The ensuing game theory to represent the entry strategies for Maruti, Tata Motors, and Ashok Leyland results in a conflicting outcome. Assume Maruti is player A, Tata Motors player B, and Ashok Leyland player C. The electric cars market in India is still developing with demand not matching supply. As such, the market cannot accommodate all players simultaneously at the moment. The payoffs for one player staying away alone is 1. The payoffs for staying away with one opponent is 2. Staying away with both opponents is 3. Entering with no opponent is 4. Entering with one opponent is 5. Entering with both opponents is 6. The most favorable outcome is entering alone with payoffs of 4 while the worst outcome is all three players enter with payoffs 6. One player’s act of entering will cause another player to enter. Assume A stays away but B enters alone, the payoffs would be 4. The effect of this would be any other player entering thus moving the payoffs to either 6 or 5. As such, one player’s move will have effects on the behavior of the other players. The Nash equilibrium point is when all players stay away. The entry of one player brews a conflicting situation as the two players that chose to stay away from will want to enter and enjoy the profits while avoiding the adverse outcome of having all players in the market.

  • If Maruti decides to enter the e-car market, what should be its mode of entry?

The best-suited mode of entry for Maruti would be partnerships and strategic alliances. Mahindra used acquisitions as its mode of entry and that proved to be an ideal decision given that Reva Electric Car Company was already an established e-car manufacturer in Bengaluru. The absence of another established e-car manufacturing firm leaves partnerships and strategic alliances as the best mode of entry for Maruti. Top players in the e-cars category such as Nissan and Tesla are yet to make their presence felt in the Indian market. The former is still in the process of assessing the local demand for its Nissan Leaf within firms in the private sector and the government. Moreover, it was also assessing the possibility of its e-cars being locally manufactured in India. Tesla, likewise, was considering setting up a local factory in India for meeting local demand for its products. However, it was being hindered by restrictions to imports of its products. These two companies provide a rare opportunity for Maruti to form a strategic alliance.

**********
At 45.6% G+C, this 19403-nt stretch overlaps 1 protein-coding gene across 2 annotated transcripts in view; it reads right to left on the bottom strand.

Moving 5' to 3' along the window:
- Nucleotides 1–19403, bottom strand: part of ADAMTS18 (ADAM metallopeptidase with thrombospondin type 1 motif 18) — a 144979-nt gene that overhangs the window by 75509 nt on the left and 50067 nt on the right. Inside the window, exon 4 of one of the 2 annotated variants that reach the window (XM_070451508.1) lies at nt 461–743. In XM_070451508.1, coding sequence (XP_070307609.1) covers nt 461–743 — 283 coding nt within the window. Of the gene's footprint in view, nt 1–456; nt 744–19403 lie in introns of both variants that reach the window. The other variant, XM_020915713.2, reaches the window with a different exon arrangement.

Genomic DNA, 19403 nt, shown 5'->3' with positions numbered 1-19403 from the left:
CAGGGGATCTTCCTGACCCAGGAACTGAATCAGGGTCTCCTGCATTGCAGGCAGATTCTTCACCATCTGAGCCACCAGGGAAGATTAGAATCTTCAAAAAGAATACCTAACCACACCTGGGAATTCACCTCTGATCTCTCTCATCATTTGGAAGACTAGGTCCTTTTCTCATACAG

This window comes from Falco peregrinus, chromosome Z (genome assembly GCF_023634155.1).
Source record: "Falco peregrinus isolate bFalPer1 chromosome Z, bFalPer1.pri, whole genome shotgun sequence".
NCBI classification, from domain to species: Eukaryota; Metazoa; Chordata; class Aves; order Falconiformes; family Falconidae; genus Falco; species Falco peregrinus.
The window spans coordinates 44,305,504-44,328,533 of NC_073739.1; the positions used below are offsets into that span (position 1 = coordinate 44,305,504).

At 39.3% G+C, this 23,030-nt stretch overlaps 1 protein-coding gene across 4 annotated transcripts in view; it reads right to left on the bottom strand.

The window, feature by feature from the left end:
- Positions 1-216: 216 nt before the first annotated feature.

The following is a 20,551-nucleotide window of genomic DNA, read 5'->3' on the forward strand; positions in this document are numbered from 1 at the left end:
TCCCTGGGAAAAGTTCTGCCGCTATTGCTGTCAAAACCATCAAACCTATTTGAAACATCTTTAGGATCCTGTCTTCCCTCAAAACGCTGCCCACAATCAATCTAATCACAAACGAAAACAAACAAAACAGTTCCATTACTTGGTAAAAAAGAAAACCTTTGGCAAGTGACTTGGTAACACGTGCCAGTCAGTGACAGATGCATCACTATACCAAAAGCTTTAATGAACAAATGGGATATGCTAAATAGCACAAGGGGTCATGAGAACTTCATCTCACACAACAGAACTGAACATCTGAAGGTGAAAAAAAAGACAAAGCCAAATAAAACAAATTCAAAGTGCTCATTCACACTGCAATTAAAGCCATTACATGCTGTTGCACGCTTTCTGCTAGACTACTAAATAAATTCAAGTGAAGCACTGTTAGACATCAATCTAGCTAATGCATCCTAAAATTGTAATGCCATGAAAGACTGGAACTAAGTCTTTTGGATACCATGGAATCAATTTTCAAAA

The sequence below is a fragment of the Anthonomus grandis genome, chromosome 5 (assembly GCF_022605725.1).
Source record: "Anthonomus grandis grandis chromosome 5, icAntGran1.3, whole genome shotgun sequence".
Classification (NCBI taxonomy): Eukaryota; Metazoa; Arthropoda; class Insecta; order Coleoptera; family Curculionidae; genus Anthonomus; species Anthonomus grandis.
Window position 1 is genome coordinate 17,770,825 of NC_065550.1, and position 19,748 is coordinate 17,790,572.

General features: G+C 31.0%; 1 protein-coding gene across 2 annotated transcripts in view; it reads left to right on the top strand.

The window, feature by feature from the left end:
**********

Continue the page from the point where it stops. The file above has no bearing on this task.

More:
Both Tesla and Nissan are leaders in the e-cars segment and have been in the segment for a considerable amount of time. As such, they have already invested in research and development and have established products in the market. Partnering with either of the two will allow Maruti to skip the research and development step and accelerate its speed-to-market (“Strategic Alliances for Competitive Advantage,” 2019). Moreover, forming a strategic alliance with either Nissan or Tesla will allow Maruti to compete with Mahindra in the e-cars segment. Maruti stands to benefit from the strong brand image possessed by both Nissan and Maruti. Other advantages of strategic alliances include the spread of risk, specialization, and the synergy stimulated by the two players.

  • What would be an appropriate time for Maruti to enter the e-car market?